Excel as a High-Performing Agency

Imagination meets creativity and data: Using art to tell the story of science

COLORADO – Creating art requires imagination and creativity. Research and applying science does too. But what do these two fields have in common and how might you combine the two?

This spring the USDA Forest Service Rocky Mountain Research Station Science Application and Communication team hosted an art opening and celebration for their new Lobby Art Exhibit at the Station’s headquarters in Fort Collins. The first installation highlighted the Wildfire Research group’s three-part illustrated video series and featured the framed original art created during the video making process. 

RMRS Economist Patricia Champ and other WiRē team members, along with artist Karina Branson of ConverSketch Graphic Recording and Facilitation, talked about the process of making the illustrated videos to communicate how WiRē helps communities adapt to wildfire and develop more effective wildfire programs.

Video is a powerful art form. By combining visual information with narration, people can engage multiple parts of their brain. This translation of art from science creates real understanding on the part of the viewer. It also benefits science teams by boiling down key components of their work into concise messages.

“We have a cohesive team and we are all great at being science practitioners and researchers,” said Champ. “The video process prompted us to examine the why and how of our work –it turned us into effective story tellers.”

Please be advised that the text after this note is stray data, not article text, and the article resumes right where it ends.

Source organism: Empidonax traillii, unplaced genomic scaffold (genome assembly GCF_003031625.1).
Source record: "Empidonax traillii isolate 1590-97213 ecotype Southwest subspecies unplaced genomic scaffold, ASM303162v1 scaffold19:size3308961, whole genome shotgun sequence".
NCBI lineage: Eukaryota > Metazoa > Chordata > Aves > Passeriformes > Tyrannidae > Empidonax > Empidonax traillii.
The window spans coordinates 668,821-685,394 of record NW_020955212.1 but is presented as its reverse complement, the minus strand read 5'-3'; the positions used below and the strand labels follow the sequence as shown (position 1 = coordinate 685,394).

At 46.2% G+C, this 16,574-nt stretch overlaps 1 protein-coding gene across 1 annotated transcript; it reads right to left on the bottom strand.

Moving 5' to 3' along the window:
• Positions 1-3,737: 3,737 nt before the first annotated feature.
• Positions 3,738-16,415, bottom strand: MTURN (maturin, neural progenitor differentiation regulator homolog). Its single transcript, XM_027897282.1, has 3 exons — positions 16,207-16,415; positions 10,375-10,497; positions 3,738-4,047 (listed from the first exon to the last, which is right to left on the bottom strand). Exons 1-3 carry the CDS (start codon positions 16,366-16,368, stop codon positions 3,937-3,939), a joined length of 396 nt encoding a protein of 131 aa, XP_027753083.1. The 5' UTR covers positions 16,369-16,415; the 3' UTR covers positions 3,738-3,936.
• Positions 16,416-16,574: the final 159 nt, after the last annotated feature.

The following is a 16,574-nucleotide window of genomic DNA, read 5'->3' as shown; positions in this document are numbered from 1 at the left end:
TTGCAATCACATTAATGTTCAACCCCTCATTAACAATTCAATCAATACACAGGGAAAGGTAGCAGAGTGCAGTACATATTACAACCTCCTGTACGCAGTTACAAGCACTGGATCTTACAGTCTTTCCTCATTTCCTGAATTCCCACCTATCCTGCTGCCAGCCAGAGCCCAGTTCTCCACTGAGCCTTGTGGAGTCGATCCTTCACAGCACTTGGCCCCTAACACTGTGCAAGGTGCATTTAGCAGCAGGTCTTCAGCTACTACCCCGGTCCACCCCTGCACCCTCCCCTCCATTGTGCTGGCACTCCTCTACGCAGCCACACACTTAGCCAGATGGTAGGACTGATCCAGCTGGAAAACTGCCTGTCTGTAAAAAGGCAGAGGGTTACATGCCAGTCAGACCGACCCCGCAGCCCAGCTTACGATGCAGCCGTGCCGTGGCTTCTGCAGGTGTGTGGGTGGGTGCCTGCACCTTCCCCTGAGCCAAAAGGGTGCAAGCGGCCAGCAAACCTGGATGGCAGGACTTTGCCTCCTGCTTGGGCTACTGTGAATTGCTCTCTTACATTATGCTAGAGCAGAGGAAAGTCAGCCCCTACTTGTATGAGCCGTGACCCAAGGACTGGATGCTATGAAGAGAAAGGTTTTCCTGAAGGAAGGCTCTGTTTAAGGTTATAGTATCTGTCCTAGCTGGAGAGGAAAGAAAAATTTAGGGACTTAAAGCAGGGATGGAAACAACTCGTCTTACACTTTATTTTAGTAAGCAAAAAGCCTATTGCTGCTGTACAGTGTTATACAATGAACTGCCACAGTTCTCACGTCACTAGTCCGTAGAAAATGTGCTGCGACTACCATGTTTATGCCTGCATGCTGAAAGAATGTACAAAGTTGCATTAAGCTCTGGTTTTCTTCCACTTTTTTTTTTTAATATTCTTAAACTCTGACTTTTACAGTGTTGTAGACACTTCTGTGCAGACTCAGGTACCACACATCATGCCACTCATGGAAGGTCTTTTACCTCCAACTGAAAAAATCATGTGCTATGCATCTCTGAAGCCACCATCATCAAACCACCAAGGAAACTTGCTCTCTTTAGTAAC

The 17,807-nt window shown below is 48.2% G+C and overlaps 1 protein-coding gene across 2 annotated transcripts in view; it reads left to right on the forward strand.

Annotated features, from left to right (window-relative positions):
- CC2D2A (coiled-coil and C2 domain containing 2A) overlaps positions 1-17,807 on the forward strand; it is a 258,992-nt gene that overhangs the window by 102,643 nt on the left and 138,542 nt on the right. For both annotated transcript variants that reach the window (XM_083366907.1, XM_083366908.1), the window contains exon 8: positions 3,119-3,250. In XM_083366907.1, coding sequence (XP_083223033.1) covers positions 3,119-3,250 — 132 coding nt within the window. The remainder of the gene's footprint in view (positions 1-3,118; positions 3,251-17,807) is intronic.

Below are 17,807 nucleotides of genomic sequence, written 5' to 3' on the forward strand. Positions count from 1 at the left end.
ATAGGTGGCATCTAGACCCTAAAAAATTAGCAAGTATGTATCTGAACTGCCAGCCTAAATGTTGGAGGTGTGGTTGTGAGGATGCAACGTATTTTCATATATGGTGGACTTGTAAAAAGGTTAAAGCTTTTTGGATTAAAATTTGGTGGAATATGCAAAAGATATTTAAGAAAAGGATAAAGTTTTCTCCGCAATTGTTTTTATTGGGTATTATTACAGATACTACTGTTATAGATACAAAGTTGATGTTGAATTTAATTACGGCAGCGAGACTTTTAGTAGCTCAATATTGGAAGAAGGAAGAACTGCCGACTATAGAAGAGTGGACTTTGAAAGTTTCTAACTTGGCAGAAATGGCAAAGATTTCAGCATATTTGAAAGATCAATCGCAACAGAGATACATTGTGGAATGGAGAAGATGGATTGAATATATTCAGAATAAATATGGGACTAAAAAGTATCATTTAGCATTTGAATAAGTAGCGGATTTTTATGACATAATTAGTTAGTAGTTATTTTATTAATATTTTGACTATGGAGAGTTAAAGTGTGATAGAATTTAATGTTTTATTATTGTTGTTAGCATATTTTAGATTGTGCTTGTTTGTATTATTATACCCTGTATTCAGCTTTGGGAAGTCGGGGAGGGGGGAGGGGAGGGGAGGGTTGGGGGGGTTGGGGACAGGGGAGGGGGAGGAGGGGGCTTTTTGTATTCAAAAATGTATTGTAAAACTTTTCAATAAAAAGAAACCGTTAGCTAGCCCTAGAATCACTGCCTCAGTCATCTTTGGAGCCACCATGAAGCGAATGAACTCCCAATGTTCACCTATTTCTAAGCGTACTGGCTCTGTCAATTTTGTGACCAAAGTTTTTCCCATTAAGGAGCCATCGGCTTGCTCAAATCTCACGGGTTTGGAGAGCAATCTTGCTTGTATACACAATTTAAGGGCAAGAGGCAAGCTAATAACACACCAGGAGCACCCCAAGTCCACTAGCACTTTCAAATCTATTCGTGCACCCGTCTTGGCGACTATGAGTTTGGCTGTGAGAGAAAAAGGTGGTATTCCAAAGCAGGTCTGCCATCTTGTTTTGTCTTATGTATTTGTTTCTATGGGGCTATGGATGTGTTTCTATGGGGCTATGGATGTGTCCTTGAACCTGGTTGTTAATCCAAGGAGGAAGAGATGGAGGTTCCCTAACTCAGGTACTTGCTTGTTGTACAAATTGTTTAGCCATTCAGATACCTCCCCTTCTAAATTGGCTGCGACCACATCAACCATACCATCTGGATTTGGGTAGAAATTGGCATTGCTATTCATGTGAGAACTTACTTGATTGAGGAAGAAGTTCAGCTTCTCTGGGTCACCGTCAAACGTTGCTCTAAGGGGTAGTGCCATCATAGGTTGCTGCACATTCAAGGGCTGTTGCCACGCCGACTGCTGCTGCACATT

Although this is the first art opening for the Station, it is not the first time the Science Application and Communication team has used art to tell the story of science.

“Our scientists produce amazing on-the-ground research and we want to engage not only land managers, but science users and the public,” said Nehalem Clark, science delivery specialist with the Science Application and Communication team. “Some of this science is complex. Art can translate, communicate, and unpack some of that complexity. It can help us translate meaning to people’s lives and work.”

The Station recently launched another illustrated videos series about the Wildfire Risk Management Science Team. These videos describe new research related to the intricacy of fire risk management and features tools developed by the team for use in proactive wildfire planning: quantitative wildfire risk assessments, suppression difficulty index, and potential control locations that help form potential wildfire operational delineations –also known as PODs.

“Drawing connections between art and science is easy since both require imagination and creativity,” said Clark. “Keep an eye out for our next art installation at the Station showcasing the still images from the WRMS illustrated videos.”

Slide
Art and science both require imagination and creativity. The USDA Forest Service Rocky Mountain Research Station Science Application and Communication team combined art and science to help communicate complex science to target audiences through a series of illustrated videos. Above is a still shot of the illustrated video An Innovative Approach to Understanding Communities, which introduces the Wildfire Research (WiRē) team and explains how they are helping communities adapt to wildfire. USDA Forest Service Forest Service photo.
Group pose
The first installment of the Rocky Mountain Research Station Lobby Art Exhibit Opening included three pieces of art from the illustrated video series highlighting the Wildfire Research group. Patricia Champ, Hannah Brenkert-Smith, and James Meldrum from the team helped unveil the artwork from the video series and spoke about WiRē’s research and the video making process. From left, James Meldrum, U.S. Geological Survey; Hannah Brenkert-Smith, University of Colorado; Patricia Champ, RMRS. USDA Forest Service photo by Samuel Perrine.